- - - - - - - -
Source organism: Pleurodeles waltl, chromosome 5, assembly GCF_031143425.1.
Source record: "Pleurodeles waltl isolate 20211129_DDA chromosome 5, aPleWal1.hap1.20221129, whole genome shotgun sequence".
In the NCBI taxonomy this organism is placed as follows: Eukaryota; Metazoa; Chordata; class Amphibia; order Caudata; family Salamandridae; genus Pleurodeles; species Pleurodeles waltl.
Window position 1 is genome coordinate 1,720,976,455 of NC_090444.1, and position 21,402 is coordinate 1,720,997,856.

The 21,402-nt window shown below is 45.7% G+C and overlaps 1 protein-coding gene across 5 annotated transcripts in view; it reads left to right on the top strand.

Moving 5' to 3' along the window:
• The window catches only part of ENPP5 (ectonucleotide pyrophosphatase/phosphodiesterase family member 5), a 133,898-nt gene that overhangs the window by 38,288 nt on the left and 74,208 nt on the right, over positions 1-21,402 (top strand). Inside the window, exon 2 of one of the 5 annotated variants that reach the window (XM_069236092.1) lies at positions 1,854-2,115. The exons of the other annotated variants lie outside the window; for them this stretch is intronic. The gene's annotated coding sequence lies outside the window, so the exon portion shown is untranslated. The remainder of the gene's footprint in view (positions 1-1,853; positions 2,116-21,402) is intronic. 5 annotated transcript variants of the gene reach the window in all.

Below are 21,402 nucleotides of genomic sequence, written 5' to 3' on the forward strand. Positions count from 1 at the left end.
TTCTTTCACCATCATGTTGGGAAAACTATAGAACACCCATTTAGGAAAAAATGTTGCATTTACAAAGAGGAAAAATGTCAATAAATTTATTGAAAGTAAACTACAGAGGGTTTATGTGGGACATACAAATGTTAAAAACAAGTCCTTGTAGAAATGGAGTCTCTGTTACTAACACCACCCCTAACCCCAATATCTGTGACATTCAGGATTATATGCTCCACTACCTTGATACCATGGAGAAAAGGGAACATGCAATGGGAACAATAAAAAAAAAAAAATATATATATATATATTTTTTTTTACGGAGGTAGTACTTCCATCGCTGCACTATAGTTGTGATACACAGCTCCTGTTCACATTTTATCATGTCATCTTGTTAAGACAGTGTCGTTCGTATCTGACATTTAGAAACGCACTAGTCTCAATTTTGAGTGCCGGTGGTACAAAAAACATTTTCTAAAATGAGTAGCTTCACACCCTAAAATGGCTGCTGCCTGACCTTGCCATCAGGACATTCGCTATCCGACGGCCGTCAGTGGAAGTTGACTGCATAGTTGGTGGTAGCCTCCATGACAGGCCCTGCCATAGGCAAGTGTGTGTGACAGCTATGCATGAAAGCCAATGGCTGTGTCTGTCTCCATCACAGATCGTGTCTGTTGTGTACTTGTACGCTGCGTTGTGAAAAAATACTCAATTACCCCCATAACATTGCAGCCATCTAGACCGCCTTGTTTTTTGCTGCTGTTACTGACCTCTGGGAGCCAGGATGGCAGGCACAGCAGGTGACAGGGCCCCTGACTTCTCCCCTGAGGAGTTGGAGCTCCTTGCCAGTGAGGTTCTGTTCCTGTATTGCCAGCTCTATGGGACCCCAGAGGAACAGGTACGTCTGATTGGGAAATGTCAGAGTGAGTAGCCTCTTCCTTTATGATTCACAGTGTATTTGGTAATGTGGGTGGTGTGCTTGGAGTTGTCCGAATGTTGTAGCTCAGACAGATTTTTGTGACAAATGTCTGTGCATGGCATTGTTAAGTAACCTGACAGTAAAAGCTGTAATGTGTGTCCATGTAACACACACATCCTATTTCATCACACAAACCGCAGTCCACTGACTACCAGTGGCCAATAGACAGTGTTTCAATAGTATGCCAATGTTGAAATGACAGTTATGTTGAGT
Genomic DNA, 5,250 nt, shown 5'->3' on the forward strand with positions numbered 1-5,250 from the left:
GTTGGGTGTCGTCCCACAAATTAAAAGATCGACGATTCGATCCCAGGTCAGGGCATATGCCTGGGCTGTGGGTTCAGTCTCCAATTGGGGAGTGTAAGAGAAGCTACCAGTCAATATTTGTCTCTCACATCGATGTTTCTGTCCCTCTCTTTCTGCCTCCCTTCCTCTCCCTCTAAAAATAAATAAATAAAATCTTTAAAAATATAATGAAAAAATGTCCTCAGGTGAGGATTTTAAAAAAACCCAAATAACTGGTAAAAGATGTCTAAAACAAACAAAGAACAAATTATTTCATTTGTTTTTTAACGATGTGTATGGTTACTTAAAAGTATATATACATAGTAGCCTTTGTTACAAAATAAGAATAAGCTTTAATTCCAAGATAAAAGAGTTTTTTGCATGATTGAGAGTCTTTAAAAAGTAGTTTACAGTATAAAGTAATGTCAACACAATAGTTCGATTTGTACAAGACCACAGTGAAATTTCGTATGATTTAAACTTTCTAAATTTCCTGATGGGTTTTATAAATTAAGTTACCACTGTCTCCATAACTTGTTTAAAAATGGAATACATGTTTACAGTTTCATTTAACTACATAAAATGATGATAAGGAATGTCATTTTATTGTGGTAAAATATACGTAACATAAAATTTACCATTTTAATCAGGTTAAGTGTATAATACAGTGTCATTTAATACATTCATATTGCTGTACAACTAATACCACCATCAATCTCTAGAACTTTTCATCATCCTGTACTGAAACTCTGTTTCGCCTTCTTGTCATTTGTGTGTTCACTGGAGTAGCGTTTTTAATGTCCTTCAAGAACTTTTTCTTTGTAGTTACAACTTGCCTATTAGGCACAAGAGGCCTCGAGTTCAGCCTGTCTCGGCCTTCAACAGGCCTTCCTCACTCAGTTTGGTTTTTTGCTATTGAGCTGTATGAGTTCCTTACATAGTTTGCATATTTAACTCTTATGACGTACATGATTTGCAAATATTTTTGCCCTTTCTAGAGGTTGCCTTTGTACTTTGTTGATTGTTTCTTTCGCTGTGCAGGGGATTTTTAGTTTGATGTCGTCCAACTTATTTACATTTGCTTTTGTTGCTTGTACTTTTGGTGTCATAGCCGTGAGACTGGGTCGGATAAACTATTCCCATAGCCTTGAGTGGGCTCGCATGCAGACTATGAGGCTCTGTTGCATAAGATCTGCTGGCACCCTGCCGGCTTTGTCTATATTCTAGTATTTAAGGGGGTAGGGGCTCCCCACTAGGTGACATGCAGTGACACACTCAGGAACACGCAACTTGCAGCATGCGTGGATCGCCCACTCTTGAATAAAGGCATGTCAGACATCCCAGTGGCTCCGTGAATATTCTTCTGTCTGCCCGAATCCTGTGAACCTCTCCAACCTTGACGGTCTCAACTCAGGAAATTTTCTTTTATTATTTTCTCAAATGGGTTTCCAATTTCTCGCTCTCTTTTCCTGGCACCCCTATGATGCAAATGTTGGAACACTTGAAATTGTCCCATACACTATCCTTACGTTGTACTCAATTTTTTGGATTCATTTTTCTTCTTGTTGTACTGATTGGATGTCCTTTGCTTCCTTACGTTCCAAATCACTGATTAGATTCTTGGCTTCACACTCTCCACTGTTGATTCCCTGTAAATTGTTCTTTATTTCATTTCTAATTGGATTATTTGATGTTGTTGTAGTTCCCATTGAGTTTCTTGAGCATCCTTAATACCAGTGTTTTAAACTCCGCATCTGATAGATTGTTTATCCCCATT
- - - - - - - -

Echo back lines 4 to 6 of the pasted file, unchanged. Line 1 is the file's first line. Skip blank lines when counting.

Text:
Window position 1 is genome coordinate 1,720,976,455 of NC_090444.1, and position 21,402 is coordinate 1,720,997,856.

The 21,402-nt window shown below is 45.7% G+C and overlaps 1 protein-coding gene across 5 annotated transcripts in view; it reads left to right on the top strand.

Moving 5' to 3' along the window: